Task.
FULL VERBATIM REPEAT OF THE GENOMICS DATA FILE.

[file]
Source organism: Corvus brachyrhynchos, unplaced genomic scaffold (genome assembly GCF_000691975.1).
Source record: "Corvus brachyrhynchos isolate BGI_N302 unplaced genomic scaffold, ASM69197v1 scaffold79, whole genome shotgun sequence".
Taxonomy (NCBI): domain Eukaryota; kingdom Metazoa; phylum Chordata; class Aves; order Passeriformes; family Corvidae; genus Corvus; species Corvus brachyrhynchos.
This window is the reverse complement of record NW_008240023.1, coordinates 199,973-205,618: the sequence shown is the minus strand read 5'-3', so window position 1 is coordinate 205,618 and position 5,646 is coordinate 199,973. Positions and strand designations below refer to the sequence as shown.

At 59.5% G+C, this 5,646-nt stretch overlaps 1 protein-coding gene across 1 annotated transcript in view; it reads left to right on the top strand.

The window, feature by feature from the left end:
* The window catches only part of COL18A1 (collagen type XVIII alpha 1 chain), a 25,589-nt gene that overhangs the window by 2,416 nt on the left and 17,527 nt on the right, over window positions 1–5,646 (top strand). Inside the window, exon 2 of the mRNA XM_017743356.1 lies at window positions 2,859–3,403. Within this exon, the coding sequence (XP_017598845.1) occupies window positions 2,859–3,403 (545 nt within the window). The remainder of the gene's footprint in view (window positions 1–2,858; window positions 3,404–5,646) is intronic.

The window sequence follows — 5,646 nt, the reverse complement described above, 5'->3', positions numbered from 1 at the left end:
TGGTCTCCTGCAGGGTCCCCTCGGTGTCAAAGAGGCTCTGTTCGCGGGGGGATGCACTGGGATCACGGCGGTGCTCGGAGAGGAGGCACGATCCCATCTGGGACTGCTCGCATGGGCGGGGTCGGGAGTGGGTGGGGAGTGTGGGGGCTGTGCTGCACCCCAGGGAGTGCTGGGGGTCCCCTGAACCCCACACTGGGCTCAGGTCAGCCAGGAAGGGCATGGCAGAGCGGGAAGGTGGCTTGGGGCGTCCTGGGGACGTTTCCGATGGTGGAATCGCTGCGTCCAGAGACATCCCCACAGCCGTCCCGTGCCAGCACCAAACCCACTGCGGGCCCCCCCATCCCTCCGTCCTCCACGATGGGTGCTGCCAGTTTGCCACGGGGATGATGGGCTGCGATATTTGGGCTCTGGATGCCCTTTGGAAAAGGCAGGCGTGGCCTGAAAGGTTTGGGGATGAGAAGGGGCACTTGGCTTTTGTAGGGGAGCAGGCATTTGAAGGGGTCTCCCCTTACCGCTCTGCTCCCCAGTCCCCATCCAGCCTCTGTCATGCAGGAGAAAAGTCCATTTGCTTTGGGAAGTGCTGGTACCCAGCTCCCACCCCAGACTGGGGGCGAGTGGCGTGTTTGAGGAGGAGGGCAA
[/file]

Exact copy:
Source organism: Corvus brachyrhynchos, unplaced genomic scaffold (genome assembly GCF_000691975.1).
Source record: "Corvus brachyrhynchos isolate BGI_N302 unplaced genomic scaffold, ASM69197v1 scaffold79, whole genome shotgun sequence".
Taxonomy (NCBI): domain Eukaryota; kingdom Metazoa; phylum Chordata; class Aves; order Passeriformes; family Corvidae; genus Corvus; species Corvus brachyrhynchos.
This window is the reverse complement of record NW_008240023.1, coordinates 199,973-205,618: the sequence shown is the minus strand read 5'-3', so window position 1 is coordinate 205,618 and position 5,646 is coordinate 199,973. Positions and strand designations below refer to the sequence as shown.

At 59.5% G+C, this 5,646-nt stretch overlaps 1 protein-coding gene across 1 annotated transcript in view; it reads left to right on the top strand.

The window, feature by feature from the left end:
* The window catches only part of COL18A1 (collagen type XVIII alpha 1 chain), a 25,589-nt gene that overhangs the window by 2,416 nt on the left and 17,527 nt on the right, over window positions 1–5,646 (top strand). Inside the window, exon 2 of the mRNA XM_017743356.1 lies at window positions 2,859–3,403. Within this exon, the coding sequence (XP_017598845.1) occupies window positions 2,859–3,403 (545 nt within the window). The remainder of the gene's footprint in view (window positions 1–2,858; window positions 3,404–5,646) is intronic.

The window sequence follows — 5,646 nt, the reverse complement described above, 5'->3', positions numbered from 1 at the left end:
TGGTCTCCTGCAGGGTCCCCTCGGTGTCAAAGAGGCTCTGTTCGCGGGGGGATGCACTGGGATCACGGCGGTGCTCGGAGAGGAGGCACGATCCCATCTGGGACTGCTCGCATGGGCGGGGTCGGGAGTGGGTGGGGAGTGTGGGGGCTGTGCTGCACCCCAGGGAGTGCTGGGGGTCCCCTGAACCCCACACTGGGCTCAGGTCAGCCAGGAAGGGCATGGCAGAGCGGGAAGGTGGCTTGGGGCGTCCTGGGGACGTTTCCGATGGTGGAATCGCTGCGTCCAGAGACATCCCCACAGCCGTCCCGTGCCAGCACCAAACCCACTGCGGGCCCCCCCATCCCTCCGTCCTCCACGATGGGTGCTGCCAGTTTGCCACGGGGATGATGGGCTGCGATATTTGGGCTCTGGATGCCCTTTGGAAAAGGCAGGCGTGGCCTGAAAGGTTTGGGGATGAGAAGGGGCACTTGGCTTTTGTAGGGGAGCAGGCATTTGAAGGGGTCTCCCCTTACCGCTCTGCTCCCCAGTCCCCATCCAGCCTCTGTCATGCAGGAGAAAAGTCCATTTGCTTTGGGAAGTGCTGGTACCCAGCTCCCACCCCAGACTGGGGGCGAGTGGCGTGTTTGAGGAGGAGGGCAA